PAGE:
Large Format Drip Trees in your Studio.
Start Loose and wet with a vertical wall. Here is a step-by-step:
Step One - Don't have a big studio? Make a temporary vertical wall using two 6 foot folding plastic tables taped together with industrial strength black "gaffers" tape, found in most hardware supply stores. The table legs are folded closed, except on one end, which is folded out to act as an "easel" leg.
The table "wall" will stand on a slight angle and is solid when temporarily taped together. Now you have a large format wall to hold larger paper or canvas.
Step Two - Using tape, mount your paper on the wall and gesso a warm tone with acrylic paint all over the paper.
Step Three - Using large brushes and a bucket of watery, flowing acrylic paint, brush generous amounts of paint near the top half of the paper, until the paint drips. That's what you're going after... drips - lots of sloppy color and drips.
Step Four - Walk away and let dry.
Step Five - The next step will be negative painting. In other words, paint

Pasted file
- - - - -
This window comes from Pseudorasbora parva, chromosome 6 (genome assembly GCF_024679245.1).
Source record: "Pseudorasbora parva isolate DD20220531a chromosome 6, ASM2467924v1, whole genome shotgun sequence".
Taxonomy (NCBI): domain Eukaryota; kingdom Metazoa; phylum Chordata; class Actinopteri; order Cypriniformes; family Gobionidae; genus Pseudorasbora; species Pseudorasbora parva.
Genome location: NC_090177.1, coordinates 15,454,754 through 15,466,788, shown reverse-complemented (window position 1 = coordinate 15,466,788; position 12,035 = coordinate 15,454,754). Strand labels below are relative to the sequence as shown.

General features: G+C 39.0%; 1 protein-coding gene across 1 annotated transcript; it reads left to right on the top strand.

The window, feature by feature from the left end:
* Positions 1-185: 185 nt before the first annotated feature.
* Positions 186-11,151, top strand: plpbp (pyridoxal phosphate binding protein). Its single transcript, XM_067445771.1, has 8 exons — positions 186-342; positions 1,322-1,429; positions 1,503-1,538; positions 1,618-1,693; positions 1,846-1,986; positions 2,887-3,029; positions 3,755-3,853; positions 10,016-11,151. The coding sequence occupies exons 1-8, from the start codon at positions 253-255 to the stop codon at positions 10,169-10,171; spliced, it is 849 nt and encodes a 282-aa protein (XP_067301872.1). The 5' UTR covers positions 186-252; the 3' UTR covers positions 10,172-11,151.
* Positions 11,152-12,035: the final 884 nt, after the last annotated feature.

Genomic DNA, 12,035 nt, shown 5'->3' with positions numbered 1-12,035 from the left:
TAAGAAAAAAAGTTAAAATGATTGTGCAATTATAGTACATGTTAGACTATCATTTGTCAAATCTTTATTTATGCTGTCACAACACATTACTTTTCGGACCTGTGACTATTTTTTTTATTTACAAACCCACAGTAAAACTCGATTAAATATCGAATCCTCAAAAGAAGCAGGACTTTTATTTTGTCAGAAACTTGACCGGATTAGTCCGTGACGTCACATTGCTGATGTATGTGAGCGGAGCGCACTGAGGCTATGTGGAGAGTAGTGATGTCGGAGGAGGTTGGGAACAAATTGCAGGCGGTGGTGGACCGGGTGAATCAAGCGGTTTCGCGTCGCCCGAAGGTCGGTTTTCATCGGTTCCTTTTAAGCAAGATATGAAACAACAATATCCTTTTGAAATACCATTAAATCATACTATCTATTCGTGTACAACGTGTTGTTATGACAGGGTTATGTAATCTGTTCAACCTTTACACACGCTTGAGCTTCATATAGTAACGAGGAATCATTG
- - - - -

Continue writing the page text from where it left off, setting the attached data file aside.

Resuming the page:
over the parts that don't look like trees with opaque color. Just like when Michelangelo was questioned - how did he do the statue of David? He answered, I got a huge rock and chipped away the parts that didn't look like David! That's negative shape painting. Personally, I use this way of painting a lot, thanks to opaque colors.
So, make a drippy mess first. Then, when dried, cover up the parts that don't belong there. Hey, this works for me - I use this technique along with my color wheel. Hint: I always use my color wheel combinations. On the next BobBlast I'll attempt to finish what I started on this one!
Watch the video - think BIG, LOOSE and WET!